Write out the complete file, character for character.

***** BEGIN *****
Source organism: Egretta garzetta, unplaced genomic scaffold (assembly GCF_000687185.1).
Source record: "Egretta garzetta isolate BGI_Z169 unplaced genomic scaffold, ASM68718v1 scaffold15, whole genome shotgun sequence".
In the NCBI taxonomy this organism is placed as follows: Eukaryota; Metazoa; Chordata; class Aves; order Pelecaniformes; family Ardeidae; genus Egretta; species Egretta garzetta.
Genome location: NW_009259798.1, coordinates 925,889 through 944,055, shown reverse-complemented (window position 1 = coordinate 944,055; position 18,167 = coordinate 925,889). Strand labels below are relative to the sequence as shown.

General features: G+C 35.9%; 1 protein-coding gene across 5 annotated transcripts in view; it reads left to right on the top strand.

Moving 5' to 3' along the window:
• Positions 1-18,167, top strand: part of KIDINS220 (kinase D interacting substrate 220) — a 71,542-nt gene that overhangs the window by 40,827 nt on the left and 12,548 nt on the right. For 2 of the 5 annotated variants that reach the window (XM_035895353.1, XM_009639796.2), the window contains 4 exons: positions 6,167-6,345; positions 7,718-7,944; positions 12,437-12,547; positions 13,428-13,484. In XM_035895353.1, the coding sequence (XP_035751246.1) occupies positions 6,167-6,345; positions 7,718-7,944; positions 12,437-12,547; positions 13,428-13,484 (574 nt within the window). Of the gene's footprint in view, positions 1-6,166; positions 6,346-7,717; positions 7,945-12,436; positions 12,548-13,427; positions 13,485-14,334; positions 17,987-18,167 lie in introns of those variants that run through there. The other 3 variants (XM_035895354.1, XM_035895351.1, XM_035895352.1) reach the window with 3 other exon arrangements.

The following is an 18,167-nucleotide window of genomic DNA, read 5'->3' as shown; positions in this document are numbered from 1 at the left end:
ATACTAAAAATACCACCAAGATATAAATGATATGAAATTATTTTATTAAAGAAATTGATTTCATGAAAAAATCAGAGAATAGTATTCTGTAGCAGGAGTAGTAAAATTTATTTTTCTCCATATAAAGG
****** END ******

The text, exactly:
Source organism: Egretta garzetta, unplaced genomic scaffold (assembly GCF_000687185.1).
Source record: "Egretta garzetta isolate BGI_Z169 unplaced genomic scaffold, ASM68718v1 scaffold15, whole genome shotgun sequence".
In the NCBI taxonomy this organism is placed as follows: Eukaryota; Metazoa; Chordata; class Aves; order Pelecaniformes; family Ardeidae; genus Egretta; species Egretta garzetta.
Genome location: NW_009259798.1, coordinates 925,889 through 944,055, shown reverse-complemented (window position 1 = coordinate 944,055; position 18,167 = coordinate 925,889). Strand labels below are relative to the sequence as shown.

General features: G+C 35.9%; 1 protein-coding gene across 5 annotated transcripts in view; it reads left to right on the top strand.

Moving 5' to 3' along the window:
• Positions 1-18,167, top strand: part of KIDINS220 (kinase D interacting substrate 220) — a 71,542-nt gene that overhangs the window by 40,827 nt on the left and 12,548 nt on the right. For 2 of the 5 annotated variants that reach the window (XM_035895353.1, XM_009639796.2), the window contains 4 exons: positions 6,167-6,345; positions 7,718-7,944; positions 12,437-12,547; positions 13,428-13,484. In XM_035895353.1, the coding sequence (XP_035751246.1) occupies positions 6,167-6,345; positions 7,718-7,944; positions 12,437-12,547; positions 13,428-13,484 (574 nt within the window). Of the gene's footprint in view, positions 1-6,166; positions 6,346-7,717; positions 7,945-12,436; positions 12,548-13,427; positions 13,485-14,334; positions 17,987-18,167 lie in introns of those variants that run through there. The other 3 variants (XM_035895354.1, XM_035895351.1, XM_035895352.1) reach the window with 3 other exon arrangements.

The following is an 18,167-nucleotide window of genomic DNA, read 5'->3' as shown; positions in this document are numbered from 1 at the left end:
ATACTAAAAATACCACCAAGATATAAATGATATGAAATTATTTTATTAAAGAAATTGATTTCATGAAAAAATCAGAGAATAGTATTCTGTAGCAGGAGTAGTAAAATTTATTTTTCTCCATATAAAGG